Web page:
Paul’s words, “put on the whole armor of God,” prepare us for struggle. The helmet of salvation regulates our thoughts and attitudes. The belt of truth helps us know that God’s truth in our lives, that we are God’s beloved. The breastplate of righteousness protects our hearts and keeps us in the will of God. Stress and anxiety come when we prepare to engage things that really matter. No one in his or her right mind prepares for struggle without a plan, a strategy, without forethought. We want to know what we are up against so that we can prepare appropriately and engage the struggle successfully.
Standing firm gives the struggle purpose and gives us meaning. In the midst of controversy we may ask, “Is the price to be paid worth the struggle?” Sometimes, in the midst of struggle and fatigue, we find our strength renewed. We may find ourselves assessing and reassessing our situations and coming to new resolve.
Paul reminds us - Take all the help you can get, every weapon God has issued, so that when it’s all over but the shouting you’ll still be on your feet. Truth, righteousness, peace, faith, and salvation are more than words. Learn how to apply them. You’ll need them throughout your life. God’s Word is an indispensable weapon. In the same way, prayer is essential in this ongoing warfare. Pray hard and long. Pray for your brothers and sisters. Keep your eyes open. Keep each other’s spirits up so that no one falls behind or drops out.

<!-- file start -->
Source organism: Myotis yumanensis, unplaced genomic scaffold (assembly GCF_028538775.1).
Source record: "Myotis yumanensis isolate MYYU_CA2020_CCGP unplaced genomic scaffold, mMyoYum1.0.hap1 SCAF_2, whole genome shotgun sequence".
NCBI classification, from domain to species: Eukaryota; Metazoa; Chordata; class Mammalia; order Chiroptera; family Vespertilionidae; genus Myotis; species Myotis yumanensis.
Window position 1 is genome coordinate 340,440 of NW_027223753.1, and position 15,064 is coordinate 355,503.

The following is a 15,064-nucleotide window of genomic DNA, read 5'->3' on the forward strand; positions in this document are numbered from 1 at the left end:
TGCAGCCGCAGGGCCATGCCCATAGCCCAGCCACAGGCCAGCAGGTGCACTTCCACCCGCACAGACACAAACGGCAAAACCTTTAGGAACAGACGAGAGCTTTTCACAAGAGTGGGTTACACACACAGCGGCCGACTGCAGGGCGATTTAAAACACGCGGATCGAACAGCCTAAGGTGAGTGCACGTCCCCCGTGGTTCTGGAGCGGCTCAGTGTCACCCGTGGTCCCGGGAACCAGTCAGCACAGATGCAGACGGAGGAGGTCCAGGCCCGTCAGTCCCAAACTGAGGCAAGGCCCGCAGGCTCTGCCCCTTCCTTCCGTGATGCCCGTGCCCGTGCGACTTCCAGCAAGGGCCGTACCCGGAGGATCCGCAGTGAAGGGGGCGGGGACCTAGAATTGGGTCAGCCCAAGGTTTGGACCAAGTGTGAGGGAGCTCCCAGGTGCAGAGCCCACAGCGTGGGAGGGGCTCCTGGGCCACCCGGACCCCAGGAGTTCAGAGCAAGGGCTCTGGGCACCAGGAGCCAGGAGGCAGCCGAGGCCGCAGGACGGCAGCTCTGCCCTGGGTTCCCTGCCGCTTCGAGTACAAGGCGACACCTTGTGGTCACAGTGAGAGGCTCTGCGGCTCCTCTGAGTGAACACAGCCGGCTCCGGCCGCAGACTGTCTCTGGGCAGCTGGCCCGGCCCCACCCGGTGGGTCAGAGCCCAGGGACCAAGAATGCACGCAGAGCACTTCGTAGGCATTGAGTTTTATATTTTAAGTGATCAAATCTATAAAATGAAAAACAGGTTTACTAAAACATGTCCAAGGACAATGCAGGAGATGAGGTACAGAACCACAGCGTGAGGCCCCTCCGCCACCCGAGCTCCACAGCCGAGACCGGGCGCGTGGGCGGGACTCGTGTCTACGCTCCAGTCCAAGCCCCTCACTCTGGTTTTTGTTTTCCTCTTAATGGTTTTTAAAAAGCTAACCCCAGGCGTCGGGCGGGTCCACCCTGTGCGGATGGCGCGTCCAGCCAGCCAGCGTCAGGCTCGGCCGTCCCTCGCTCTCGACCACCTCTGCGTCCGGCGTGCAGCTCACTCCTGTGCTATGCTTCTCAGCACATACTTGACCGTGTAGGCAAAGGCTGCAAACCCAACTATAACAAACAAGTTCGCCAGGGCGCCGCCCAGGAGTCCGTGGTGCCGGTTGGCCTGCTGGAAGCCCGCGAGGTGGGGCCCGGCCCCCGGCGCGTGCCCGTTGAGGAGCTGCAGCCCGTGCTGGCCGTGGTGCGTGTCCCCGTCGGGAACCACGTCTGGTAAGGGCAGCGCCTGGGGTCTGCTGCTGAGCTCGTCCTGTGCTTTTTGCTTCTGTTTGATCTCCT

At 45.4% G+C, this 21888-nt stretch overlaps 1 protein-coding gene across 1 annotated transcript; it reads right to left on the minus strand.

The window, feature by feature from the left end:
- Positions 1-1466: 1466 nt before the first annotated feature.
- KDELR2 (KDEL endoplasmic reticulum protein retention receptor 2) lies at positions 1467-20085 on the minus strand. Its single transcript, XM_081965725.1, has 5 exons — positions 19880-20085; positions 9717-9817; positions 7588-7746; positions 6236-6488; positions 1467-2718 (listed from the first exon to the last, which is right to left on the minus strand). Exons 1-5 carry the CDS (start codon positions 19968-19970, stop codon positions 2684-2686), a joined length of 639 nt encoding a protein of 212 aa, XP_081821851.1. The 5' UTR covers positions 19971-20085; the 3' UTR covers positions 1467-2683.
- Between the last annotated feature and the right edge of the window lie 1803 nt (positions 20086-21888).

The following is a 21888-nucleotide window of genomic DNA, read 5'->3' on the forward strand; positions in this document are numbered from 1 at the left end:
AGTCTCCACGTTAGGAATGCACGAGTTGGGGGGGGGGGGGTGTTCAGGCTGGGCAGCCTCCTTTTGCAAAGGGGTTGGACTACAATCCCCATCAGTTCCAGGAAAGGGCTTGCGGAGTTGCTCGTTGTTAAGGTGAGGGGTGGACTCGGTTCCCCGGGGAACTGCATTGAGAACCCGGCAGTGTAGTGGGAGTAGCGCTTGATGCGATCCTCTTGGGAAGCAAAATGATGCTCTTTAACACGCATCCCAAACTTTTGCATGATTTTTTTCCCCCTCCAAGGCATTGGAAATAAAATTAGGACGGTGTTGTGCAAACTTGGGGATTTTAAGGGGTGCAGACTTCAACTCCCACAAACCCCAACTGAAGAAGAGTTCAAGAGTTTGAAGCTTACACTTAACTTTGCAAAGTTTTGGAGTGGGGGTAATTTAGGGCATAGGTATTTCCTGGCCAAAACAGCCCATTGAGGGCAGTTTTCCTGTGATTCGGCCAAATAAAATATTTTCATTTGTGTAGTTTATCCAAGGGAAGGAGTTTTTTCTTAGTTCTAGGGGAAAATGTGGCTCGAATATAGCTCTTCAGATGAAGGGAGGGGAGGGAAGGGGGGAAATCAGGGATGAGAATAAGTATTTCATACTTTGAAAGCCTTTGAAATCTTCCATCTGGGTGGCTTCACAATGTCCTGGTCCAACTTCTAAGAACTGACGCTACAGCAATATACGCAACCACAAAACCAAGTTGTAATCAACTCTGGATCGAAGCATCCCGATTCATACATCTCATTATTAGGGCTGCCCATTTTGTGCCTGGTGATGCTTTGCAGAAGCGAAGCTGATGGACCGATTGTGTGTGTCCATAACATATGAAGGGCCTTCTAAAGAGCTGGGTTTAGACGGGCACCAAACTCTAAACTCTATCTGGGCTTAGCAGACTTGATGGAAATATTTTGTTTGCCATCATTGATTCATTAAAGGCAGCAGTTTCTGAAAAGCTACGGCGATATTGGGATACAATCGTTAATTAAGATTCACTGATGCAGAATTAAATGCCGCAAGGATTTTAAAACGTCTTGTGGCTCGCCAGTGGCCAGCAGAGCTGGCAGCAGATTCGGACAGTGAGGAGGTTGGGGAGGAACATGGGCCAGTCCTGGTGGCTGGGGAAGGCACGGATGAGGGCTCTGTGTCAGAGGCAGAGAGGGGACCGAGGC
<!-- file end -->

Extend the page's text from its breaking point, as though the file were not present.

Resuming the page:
When we follow these truths, when we rely on Jesus Christ, when we meet regularly as the body of Christ, when we participate in the living sacrament of Eucharist, emphasized in the Gospel reading, then we are equipped to meet the challenges in our lives. In that moment when we choose to eat Jesus’ flesh and to drink his blood, and we truly abide in him and he in us – we choose life. We turn over to God all those things within ourselves that may pull us away from trusting. We put on the whole armor of God and accept the love of God that is pure grace, and love flows from us and we are able to love others. And we remember that – “Truth, righteousness, peace, faith, and salvation are more than words.” Amen.